Military personnel and civilian contractors who have deployed to Iraq, Afghanistan, and other south-west Asia locations since 2001 may be at risk for a spectrum of disorders collectively known as deployment-related respiratory diseases. Diagnosis is often challenging as typical symptoms of cough, dyspnea, and decreased exercise tolerance may be accompanied by subtle abnormalities on noninvasive diagnostic testing despite significant histopathologic abnormalities identified on lung biopsy. This review describes the emerging spectrum of deployment-related respiratory diseases, addresses diagnostic challenges, and updates recommendations for evaluation and management.
Investigators from Vanderbilt University, Nashville, TN, found constrictive bronchiolitis on 38 surgical lung biopsies in a case series of army deployers with unexplained chest symptoms. More recently, in a group of 50 consecutive deployed patients evaluated at San Antonio Military Medical Center, 36% were found to have airway hyperreactivity, whereas 42% were undiagnosed.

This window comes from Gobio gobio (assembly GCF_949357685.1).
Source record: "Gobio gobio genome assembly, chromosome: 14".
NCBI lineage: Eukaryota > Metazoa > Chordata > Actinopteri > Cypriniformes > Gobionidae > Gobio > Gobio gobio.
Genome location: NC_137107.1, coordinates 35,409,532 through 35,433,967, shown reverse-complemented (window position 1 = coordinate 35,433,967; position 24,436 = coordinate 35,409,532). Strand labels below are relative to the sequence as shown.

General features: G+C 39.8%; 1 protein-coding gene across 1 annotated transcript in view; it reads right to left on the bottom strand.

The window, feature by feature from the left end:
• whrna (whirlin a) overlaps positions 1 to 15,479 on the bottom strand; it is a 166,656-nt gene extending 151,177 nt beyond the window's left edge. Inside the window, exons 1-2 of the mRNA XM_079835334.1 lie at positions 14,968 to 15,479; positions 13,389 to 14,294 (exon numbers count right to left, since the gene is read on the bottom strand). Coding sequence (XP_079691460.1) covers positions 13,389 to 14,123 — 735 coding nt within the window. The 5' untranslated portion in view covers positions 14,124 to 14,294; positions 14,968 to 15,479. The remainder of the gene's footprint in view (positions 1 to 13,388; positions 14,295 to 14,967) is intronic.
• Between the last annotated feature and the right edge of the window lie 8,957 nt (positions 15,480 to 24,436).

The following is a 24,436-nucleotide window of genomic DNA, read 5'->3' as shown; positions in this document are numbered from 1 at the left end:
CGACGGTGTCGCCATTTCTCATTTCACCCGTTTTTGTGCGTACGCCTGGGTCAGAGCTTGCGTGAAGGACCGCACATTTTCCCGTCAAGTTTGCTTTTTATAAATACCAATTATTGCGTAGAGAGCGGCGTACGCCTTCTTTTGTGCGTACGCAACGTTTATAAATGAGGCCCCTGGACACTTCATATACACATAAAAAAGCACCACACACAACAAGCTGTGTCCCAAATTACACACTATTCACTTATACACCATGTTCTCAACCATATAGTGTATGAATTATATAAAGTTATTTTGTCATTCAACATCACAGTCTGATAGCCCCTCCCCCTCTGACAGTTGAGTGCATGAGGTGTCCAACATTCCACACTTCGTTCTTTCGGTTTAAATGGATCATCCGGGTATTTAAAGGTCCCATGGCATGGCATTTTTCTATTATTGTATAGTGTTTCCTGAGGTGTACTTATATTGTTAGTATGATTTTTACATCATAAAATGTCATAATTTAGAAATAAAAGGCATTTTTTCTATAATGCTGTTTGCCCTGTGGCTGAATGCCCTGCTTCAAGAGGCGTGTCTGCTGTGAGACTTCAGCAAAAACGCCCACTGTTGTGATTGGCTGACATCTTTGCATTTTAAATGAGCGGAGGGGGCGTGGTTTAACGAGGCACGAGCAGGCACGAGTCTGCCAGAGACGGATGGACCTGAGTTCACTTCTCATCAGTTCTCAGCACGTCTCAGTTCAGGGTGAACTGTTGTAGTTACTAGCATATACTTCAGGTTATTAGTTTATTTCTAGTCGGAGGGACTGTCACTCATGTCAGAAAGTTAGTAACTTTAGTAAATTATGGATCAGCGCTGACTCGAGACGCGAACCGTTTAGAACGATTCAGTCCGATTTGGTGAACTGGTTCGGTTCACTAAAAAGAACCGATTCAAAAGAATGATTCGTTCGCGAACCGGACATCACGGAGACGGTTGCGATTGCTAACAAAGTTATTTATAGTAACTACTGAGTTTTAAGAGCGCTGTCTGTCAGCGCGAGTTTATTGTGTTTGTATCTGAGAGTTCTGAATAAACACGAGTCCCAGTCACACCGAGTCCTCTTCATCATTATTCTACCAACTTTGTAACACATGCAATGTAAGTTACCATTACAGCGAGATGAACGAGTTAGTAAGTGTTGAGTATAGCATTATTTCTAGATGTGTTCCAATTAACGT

We propose a diagnostic and management algorithm for evaluation of the patient with postdeployment respiratory symptoms who are at risk of deployment-related lung disease.
aDepartment of Environmental and Occupational Health, Anschutz Medical Center, University of Colorado
bColorado School of Public Health, Aurora
cDivision of Rheumatology
dDivision of Environmental and Occupational Health Sciences, National Jewish Health, Denver
eDivision of Pulmonary Sciences and Critical Care Medicine, University of Colorado, Denver, Colorado, USA
Correspondence to Cecile S. Rose, MD, MPH, National Jewish Health, 1400 Jackson Street, G206, Denver, CO 80206, USA. Tel: +1 303 398 1867; fax: +1 303 398 1452; e-mail: RoseC@NJHealth.org